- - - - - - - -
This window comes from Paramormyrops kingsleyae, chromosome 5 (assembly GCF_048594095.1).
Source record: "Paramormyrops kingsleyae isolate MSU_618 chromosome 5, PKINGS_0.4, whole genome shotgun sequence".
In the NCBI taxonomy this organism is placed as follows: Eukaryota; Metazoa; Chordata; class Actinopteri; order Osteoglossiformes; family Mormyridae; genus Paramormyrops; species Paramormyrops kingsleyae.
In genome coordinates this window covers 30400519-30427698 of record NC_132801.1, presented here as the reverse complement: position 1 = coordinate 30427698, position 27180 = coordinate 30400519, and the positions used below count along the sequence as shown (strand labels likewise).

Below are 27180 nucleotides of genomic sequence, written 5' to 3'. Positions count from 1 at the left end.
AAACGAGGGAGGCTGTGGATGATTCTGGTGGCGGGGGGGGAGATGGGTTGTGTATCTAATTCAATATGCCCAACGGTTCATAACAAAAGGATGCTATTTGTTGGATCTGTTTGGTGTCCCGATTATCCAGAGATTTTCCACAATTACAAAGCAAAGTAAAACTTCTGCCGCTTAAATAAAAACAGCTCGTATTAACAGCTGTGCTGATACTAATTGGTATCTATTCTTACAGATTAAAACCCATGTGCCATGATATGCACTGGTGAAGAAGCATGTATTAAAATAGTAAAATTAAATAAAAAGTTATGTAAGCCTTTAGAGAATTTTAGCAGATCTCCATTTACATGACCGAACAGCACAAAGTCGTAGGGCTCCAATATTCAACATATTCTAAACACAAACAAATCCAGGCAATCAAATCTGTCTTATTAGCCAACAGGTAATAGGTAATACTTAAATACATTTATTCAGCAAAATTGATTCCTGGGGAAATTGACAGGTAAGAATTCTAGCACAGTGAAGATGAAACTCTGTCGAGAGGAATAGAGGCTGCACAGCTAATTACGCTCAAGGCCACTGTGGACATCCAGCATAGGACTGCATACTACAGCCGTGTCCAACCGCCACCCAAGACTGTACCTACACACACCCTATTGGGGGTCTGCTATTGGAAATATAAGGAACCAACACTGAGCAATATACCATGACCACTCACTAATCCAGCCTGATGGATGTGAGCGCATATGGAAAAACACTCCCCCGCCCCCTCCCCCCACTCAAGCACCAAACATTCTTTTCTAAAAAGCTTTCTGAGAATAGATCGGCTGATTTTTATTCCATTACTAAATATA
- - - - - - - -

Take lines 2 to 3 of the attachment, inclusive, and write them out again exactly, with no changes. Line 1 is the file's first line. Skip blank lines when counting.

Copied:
Source record: "Paramormyrops kingsleyae isolate MSU_618 chromosome 5, PKINGS_0.4, whole genome shotgun sequence".
In the NCBI taxonomy this organism is placed as follows: Eukaryota; Metazoa; Chordata; class Actinopteri; order Osteoglossiformes; family Mormyridae; genus Paramormyrops; species Paramormyrops kingsleyae.